Paul Watkins, another Family member who wrote his own book about it, says Ross was a newcomer, though. That he didn’t show up until after the Barker Ranch raid.
Either way, Mark Ross (per se) doesn’t seem to exist. There is a Mark Rosen with the same birthdate, Feb. 27, 1947, according to one researcher, and that guy has a known aka of Mark Ross. The researcher says Rosen no longer lives in California, but he might be well worth tracking down.
According to the article that was printed in this issue of Argosy, Mark Ross was a budding actor/movie producer who was instrumental in getting the documentary film Manson made.
If you want to read Ross/Y.L. Freeman’s article on life with Manson, here it is:
If you want to watch the hour-long movie Robert Hendrickson made with the help of Mark Ross/Freeman and his friend Crazy Jake, you can find it here:
As for what happened at Mark Ross’s place on Wednesday, November 5th, 1969, there are two principal versions. One comes from Cappy/Cathy Gillies, the would-be granny-killer.
Cappy says that she was napping, and Zero came upstairs to wake her up. He wanted her to fix dinner. But somehow, in the process of waking her, he wound up on the mattress she was using. Zero then picked up a gun belonging to Mark Ross. Removing the revolver from its leather holster, he examined the weapon and specifically told her there was only one bullet in the cylinder. Then, for reasons unknown, he decided to play Russian Roulette with the gun. He put the barrel up to his head and pulled the trigger.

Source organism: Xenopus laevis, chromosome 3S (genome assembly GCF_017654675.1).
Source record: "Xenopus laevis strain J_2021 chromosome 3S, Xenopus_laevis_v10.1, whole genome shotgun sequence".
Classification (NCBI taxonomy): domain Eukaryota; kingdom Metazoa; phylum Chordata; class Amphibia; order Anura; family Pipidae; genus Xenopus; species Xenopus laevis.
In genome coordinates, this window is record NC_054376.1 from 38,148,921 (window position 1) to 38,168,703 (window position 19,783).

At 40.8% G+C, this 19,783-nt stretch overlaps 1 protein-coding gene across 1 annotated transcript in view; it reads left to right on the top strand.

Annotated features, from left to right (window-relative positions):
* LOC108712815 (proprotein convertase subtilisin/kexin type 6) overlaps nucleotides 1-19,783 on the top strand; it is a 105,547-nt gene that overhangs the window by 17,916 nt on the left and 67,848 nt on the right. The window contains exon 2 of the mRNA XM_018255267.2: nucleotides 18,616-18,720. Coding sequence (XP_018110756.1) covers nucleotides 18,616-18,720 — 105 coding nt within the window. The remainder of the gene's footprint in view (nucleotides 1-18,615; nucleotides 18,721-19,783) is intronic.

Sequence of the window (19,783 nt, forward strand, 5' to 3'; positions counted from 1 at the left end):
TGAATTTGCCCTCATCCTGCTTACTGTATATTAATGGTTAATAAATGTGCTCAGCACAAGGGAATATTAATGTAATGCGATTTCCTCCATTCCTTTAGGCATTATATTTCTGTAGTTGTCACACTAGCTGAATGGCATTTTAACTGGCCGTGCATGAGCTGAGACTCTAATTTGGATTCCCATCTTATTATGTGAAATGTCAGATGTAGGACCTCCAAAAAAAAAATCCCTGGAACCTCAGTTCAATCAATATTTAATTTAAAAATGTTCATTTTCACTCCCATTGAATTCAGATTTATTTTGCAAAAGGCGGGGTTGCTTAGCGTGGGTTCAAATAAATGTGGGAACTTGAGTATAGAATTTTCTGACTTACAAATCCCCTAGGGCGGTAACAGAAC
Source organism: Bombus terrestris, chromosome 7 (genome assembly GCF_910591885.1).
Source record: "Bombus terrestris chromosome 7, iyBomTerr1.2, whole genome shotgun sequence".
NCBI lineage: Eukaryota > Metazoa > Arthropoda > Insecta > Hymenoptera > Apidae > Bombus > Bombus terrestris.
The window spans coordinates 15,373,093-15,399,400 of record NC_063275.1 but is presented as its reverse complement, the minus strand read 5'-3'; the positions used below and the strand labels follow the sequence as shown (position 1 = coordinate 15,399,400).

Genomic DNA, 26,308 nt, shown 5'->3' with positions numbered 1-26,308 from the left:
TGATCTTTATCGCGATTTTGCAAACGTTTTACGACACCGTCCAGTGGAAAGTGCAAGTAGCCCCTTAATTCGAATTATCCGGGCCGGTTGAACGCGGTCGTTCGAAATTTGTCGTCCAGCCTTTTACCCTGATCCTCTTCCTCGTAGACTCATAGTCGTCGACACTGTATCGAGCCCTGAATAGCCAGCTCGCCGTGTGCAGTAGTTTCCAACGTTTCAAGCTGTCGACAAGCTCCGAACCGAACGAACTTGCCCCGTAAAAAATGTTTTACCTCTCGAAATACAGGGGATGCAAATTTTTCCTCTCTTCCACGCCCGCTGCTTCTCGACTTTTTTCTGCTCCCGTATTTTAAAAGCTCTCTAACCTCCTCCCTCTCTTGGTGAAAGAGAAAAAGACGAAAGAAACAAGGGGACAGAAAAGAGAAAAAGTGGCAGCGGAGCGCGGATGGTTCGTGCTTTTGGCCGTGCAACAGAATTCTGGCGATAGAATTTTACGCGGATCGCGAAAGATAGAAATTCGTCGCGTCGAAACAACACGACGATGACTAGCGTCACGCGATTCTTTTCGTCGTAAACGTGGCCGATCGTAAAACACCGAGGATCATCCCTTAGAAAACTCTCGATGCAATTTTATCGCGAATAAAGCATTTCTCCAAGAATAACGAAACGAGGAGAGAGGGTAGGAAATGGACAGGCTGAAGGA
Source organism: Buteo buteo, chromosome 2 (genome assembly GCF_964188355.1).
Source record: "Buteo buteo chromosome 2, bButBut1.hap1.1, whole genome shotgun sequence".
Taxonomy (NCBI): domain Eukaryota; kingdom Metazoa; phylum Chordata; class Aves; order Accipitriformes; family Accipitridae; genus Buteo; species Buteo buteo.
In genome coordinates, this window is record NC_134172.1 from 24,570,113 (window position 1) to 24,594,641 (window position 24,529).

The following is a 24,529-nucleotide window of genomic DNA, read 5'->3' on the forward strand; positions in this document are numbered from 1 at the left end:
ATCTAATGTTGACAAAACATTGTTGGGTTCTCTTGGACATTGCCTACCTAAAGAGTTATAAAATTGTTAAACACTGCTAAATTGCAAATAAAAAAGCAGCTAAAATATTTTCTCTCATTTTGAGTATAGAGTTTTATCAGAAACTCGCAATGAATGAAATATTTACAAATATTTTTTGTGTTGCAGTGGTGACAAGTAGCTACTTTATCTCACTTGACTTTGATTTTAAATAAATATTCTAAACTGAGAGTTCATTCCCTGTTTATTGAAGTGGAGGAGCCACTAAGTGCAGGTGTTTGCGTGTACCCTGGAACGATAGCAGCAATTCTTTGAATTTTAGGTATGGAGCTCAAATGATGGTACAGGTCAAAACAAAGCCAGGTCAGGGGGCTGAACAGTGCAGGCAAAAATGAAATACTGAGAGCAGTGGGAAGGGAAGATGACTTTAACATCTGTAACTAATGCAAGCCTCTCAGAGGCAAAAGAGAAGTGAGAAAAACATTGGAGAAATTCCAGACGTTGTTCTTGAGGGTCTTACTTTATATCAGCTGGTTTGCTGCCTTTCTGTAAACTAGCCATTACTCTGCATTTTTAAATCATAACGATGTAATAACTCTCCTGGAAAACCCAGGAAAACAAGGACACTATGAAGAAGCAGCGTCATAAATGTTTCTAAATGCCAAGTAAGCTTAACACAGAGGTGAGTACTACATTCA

The booking form gives the details on Mark Ross’s gun. Source: http://www.mansonblog.com/2013/04/who-was-mark-ross-argosy-may-1970.html
Except the gun was fully loaded. With an automatic, that might have been an honest mistake, but not a revolver. You can see the cartridges if you open it up, which Cappy says he did. Cappy also says that she touched the barrel of the gun, but gives no reason for doing so. I wouldn’t. It would be hot, for one thing, after being fired. And I’d be freaked out by the whole thing.
Bruce Davis and Country Sue said they heard the gunshot. They said it sounded like a firecracker. Both ran upstairs and found Zero sprawled on the mattress with a gunshot wound to the right temple. Bruce says he picked up the gun, realized that he shouldn’t have, and wiped it down. Then he put it back in the holster and left it near the dead man’s right hand. Which makes no sense, either.